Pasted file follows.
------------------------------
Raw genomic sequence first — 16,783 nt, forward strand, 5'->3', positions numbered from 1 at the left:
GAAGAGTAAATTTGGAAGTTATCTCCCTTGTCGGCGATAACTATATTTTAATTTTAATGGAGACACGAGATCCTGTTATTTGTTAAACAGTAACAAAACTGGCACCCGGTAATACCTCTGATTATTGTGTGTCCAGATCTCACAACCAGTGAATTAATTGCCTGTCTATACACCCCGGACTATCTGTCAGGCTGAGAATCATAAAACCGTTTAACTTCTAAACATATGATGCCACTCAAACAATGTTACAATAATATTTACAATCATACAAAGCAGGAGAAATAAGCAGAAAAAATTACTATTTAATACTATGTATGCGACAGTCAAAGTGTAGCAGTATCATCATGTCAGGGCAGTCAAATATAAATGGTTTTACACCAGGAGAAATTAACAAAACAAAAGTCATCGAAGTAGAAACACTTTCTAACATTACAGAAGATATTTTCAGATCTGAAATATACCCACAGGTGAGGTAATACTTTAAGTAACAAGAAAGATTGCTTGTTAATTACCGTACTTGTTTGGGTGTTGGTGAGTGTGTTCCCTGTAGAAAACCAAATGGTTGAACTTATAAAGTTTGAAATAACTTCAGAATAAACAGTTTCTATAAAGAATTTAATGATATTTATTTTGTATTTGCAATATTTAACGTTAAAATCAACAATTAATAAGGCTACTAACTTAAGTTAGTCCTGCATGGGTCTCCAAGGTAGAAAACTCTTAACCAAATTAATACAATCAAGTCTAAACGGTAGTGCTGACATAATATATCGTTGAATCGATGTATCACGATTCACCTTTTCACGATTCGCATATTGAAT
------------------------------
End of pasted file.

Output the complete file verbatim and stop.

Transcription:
Raw genomic sequence first — 16,783 nt, forward strand, 5'->3', positions numbered from 1 at the left:
GAAGAGTAAATTTGGAAGTTATCTCCCTTGTCGGCGATAACTATATTTTAATTTTAATGGAGACACGAGATCCTGTTATTTGTTAAACAGTAACAAAACTGGCACCCGGTAATACCTCTGATTATTGTGTGTCCAGATCTCACAACCAGTGAATTAATTGCCTGTCTATACACCCCGGACTATCTGTCAGGCTGAGAATCATAAAACCGTTTAACTTCTAAACATATGATGCCACTCAAACAATGTTACAATAATATTTACAATCATACAAAGCAGGAGAAATAAGCAGAAAAAATTACTATTTAATACTATGTATGCGACAGTCAAAGTGTAGCAGTATCATCATGTCAGGGCAGTCAAATATAAATGGTTTTACACCAGGAGAAATTAACAAAACAAAAGTCATCGAAGTAGAAACACTTTCTAACATTACAGAAGATATTTTCAGATCTGAAATATACCCACAGGTGAGGTAATACTTTAAGTAACAAGAAAGATTGCTTGTTAATTACCGTACTTGTTTGGGTGTTGGTGAGTGTGTTCCCTGTAGAAAACCAAATGGTTGAACTTATAAAGTTTGAAATAACTTCAGAATAAACAGTTTCTATAAAGAATTTAATGATATTTATTTTGTATTTGCAATATTTAACGTTAAAATCAACAATTAATAAGGCTACTAACTTAAGTTAGTCCTGCATGGGTCTCCAAGGTAGAAAACTCTTAACCAAATTAATACAATCAAGTCTAAACGGTAGTGCTGACATAATATATCGTTGAATCGATGTATCACGATTCACCTTTTCACGATTCGCATATTGAAT